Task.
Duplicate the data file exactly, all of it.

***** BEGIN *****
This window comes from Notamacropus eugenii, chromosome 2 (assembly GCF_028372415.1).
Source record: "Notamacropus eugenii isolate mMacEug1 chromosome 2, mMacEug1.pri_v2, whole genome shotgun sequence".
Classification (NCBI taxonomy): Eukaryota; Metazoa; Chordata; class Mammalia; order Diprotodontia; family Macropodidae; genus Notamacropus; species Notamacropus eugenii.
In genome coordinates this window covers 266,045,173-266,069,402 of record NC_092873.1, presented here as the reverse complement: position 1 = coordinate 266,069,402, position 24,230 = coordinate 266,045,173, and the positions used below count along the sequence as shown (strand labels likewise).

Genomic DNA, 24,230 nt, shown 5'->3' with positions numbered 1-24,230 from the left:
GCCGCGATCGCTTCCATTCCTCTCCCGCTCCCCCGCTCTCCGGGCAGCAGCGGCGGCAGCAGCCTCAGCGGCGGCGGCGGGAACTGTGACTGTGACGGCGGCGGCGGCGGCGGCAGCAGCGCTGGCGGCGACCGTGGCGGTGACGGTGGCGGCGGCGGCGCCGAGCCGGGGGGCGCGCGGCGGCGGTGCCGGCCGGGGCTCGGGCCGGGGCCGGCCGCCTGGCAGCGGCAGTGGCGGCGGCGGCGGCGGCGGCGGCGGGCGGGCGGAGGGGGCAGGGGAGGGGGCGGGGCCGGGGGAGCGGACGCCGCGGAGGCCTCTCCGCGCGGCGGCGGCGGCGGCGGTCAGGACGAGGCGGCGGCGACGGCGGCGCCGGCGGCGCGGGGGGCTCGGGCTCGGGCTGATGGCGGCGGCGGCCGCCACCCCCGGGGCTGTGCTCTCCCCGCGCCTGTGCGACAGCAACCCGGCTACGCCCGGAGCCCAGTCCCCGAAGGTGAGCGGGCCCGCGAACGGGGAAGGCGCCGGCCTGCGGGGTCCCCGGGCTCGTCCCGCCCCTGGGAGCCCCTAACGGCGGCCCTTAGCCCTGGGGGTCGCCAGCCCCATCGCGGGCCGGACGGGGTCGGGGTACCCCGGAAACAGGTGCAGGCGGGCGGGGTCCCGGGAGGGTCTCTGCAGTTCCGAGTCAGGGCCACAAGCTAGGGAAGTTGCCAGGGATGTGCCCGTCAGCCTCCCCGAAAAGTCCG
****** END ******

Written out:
This window comes from Notamacropus eugenii, chromosome 2 (assembly GCF_028372415.1).
Source record: "Notamacropus eugenii isolate mMacEug1 chromosome 2, mMacEug1.pri_v2, whole genome shotgun sequence".
Classification (NCBI taxonomy): Eukaryota; Metazoa; Chordata; class Mammalia; order Diprotodontia; family Macropodidae; genus Notamacropus; species Notamacropus eugenii.
In genome coordinates this window covers 266,045,173-266,069,402 of record NC_092873.1, presented here as the reverse complement: position 1 = coordinate 266,069,402, position 24,230 = coordinate 266,045,173, and the positions used below count along the sequence as shown (strand labels likewise).

Genomic DNA, 24,230 nt, shown 5'->3' with positions numbered 1-24,230 from the left:
GCCGCGATCGCTTCCATTCCTCTCCCGCTCCCCCGCTCTCCGGGCAGCAGCGGCGGCAGCAGCCTCAGCGGCGGCGGCGGGAACTGTGACTGTGACGGCGGCGGCGGCGGCGGCAGCAGCGCTGGCGGCGACCGTGGCGGTGACGGTGGCGGCGGCGGCGCCGAGCCGGGGGGCGCGCGGCGGCGGTGCCGGCCGGGGCTCGGGCCGGGGCCGGCCGCCTGGCAGCGGCAGTGGCGGCGGCGGCGGCGGCGGCGGCGGGCGGGCGGAGGGGGCAGGGGAGGGGGCGGGGCCGGGGGAGCGGACGCCGCGGAGGCCTCTCCGCGCGGCGGCGGCGGCGGCGGTCAGGACGAGGCGGCGGCGACGGCGGCGCCGGCGGCGCGGGGGGCTCGGGCTCGGGCTGATGGCGGCGGCGGCCGCCACCCCCGGGGCTGTGCTCTCCCCGCGCCTGTGCGACAGCAACCCGGCTACGCCCGGAGCCCAGTCCCCGAAGGTGAGCGGGCCCGCGAACGGGGAAGGCGCCGGCCTGCGGGGTCCCCGGGCTCGTCCCGCCCCTGGGAGCCCCTAACGGCGGCCCTTAGCCCTGGGGGTCGCCAGCCCCATCGCGGGCCGGACGGGGTCGGGGTACCCCGGAAACAGGTGCAGGCGGGCGGGGTCCCGGGAGGGTCTCTGCAGTTCCGAGTCAGGGCCACAAGCTAGGGAAGTTGCCAGGGATGTGCCCGTCAGCCTCCCCGAAAAGTCCG